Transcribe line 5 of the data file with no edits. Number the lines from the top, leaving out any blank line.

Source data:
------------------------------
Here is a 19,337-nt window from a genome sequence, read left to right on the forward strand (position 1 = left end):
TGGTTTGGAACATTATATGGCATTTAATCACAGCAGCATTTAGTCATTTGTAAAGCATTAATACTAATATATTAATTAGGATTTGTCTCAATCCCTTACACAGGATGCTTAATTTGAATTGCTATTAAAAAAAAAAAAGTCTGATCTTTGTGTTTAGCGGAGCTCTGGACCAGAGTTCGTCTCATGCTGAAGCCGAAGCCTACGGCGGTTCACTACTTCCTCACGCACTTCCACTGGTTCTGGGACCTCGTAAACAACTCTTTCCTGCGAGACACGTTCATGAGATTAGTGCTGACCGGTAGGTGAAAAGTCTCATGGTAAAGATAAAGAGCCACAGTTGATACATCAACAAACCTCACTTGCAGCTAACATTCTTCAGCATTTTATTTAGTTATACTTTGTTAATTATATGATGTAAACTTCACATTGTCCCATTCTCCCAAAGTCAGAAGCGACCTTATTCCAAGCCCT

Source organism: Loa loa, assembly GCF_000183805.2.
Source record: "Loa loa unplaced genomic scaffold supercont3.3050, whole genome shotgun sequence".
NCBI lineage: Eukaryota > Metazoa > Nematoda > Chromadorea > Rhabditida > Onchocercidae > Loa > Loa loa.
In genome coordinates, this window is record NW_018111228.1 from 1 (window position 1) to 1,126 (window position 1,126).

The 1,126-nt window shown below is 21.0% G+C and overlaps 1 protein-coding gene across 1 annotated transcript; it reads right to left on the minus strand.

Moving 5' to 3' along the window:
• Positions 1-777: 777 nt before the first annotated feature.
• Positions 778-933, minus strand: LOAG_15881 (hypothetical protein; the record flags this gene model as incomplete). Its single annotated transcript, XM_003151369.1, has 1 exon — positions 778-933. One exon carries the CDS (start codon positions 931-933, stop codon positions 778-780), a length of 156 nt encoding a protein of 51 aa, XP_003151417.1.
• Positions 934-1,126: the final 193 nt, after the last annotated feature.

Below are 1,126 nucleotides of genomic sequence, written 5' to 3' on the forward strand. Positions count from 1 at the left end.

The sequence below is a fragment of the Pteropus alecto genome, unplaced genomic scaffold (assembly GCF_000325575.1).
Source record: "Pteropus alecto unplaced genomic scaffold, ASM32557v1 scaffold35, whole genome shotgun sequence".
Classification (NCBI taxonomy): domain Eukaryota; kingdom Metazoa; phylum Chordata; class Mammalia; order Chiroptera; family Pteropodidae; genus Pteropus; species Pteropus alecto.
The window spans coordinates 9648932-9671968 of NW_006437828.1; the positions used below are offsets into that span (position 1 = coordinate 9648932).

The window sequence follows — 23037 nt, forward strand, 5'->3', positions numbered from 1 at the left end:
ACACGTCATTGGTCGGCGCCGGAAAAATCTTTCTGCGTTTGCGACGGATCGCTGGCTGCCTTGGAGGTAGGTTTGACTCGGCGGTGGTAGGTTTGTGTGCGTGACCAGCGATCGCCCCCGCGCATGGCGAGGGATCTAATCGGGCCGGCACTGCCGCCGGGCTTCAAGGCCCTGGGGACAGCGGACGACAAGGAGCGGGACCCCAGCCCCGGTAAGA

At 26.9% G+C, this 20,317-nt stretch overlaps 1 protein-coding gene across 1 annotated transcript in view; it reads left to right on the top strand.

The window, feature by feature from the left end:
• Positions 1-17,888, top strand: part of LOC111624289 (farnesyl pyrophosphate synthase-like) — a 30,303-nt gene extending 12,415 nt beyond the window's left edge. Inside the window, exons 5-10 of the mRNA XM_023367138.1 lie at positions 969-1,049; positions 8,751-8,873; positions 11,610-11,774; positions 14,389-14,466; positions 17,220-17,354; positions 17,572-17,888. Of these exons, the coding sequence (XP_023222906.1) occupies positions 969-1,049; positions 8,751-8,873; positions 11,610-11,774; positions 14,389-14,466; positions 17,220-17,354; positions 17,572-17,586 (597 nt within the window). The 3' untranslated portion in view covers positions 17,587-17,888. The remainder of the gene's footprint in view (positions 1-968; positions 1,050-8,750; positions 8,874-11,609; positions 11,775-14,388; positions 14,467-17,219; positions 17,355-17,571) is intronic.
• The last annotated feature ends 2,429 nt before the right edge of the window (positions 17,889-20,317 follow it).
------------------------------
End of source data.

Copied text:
NCBI lineage: Eukaryota > Metazoa > Nematoda > Chromadorea > Rhabditida > Onchocercidae > Loa > Loa loa.